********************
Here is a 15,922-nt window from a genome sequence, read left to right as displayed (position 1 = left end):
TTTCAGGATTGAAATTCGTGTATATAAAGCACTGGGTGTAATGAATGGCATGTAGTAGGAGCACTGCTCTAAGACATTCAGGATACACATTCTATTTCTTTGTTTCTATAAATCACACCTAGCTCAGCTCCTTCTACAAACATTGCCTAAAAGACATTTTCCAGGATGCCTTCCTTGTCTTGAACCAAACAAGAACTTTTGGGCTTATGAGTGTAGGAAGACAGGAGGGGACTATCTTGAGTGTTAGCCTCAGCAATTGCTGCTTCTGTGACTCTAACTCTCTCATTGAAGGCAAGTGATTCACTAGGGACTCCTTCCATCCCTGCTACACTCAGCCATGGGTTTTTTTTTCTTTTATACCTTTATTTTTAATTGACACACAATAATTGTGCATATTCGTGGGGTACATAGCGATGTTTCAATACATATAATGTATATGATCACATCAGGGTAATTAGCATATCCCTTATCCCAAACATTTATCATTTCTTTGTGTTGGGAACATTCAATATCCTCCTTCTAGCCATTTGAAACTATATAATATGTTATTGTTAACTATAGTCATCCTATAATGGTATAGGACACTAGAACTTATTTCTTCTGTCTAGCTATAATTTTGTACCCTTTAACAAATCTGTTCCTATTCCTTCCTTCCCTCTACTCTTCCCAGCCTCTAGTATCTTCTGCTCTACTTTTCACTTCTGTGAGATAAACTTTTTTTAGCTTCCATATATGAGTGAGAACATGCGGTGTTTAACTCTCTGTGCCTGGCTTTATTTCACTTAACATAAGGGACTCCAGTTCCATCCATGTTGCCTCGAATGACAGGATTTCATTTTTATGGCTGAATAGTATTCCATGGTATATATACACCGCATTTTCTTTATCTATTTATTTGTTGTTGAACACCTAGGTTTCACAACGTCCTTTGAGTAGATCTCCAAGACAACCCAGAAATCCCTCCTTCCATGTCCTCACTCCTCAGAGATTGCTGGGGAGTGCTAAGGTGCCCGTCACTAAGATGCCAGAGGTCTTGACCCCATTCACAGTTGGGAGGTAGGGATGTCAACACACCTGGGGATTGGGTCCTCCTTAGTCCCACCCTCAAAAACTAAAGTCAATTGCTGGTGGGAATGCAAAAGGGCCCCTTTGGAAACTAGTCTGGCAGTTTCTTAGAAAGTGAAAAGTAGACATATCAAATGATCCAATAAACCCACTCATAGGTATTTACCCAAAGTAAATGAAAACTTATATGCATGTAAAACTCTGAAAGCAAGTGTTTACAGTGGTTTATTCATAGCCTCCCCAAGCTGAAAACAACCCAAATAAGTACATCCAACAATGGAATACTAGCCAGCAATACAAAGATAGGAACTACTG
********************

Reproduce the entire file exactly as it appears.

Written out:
Here is a 15,922-nt window from a genome sequence, read left to right as displayed (position 1 = left end):
TTTCAGGATTGAAATTCGTGTATATAAAGCACTGGGTGTAATGAATGGCATGTAGTAGGAGCACTGCTCTAAGACATTCAGGATACACATTCTATTTCTTTGTTTCTATAAATCACACCTAGCTCAGCTCCTTCTACAAACATTGCCTAAAAGACATTTTCCAGGATGCCTTCCTTGTCTTGAACCAAACAAGAACTTTTGGGCTTATGAGTGTAGGAAGACAGGAGGGGACTATCTTGAGTGTTAGCCTCAGCAATTGCTGCTTCTGTGACTCTAACTCTCTCATTGAAGGCAAGTGATTCACTAGGGACTCCTTCCATCCCTGCTACACTCAGCCATGGGTTTTTTTTTCTTTTATACCTTTATTTTTAATTGACACACAATAATTGTGCATATTCGTGGGGTACATAGCGATGTTTCAATACATATAATGTATATGATCACATCAGGGTAATTAGCATATCCCTTATCCCAAACATTTATCATTTCTTTGTGTTGGGAACATTCAATATCCTCCTTCTAGCCATTTGAAACTATATAATATGTTATTGTTAACTATAGTCATCCTATAATGGTATAGGACACTAGAACTTATTTCTTCTGTCTAGCTATAATTTTGTACCCTTTAACAAATCTGTTCCTATTCCTTCCTTCCCTCTACTCTTCCCAGCCTCTAGTATCTTCTGCTCTACTTTTCACTTCTGTGAGATAAACTTTTTTTAGCTTCCATATATGAGTGAGAACATGCGGTGTTTAACTCTCTGTGCCTGGCTTTATTTCACTTAACATAAGGGACTCCAGTTCCATCCATGTTGCCTCGAATGACAGGATTTCATTTTTATGGCTGAATAGTATTCCATGGTATATATACACCGCATTTTCTTTATCTATTTATTTGTTGTTGAACACCTAGGTTTCACAACGTCCTTTGAGTAGATCTCCAAGACAACCCAGAAATCCCTCCTTCCATGTCCTCACTCCTCAGAGATTGCTGGGGAGTGCTAAGGTGCCCGTCACTAAGATGCCAGAGGTCTTGACCCCATTCACAGTTGGGAGGTAGGGATGTCAACACACCTGGGGATTGGGTCCTCCTTAGTCCCACCCTCAAAAACTAAAGTCAATTGCTGGTGGGAATGCAAAAGGGCCCCTTTGGAAACTAGTCTGGCAGTTTCTTAGAAAGTGAAAAGTAGACATATCAAATGATCCAATAAACCCACTCATAGGTATTTACCCAAAGTAAATGAAAACTTATATGCATGTAAAACTCTGAAAGCAAGTGTTTACAGTGGTTTATTCATAGCCTCCCCAAGCTGAAAACAACCCAAATAAGTACATCCAACAATGGAATACTAGCCAGCAATACAAAGATAGGAACTACTG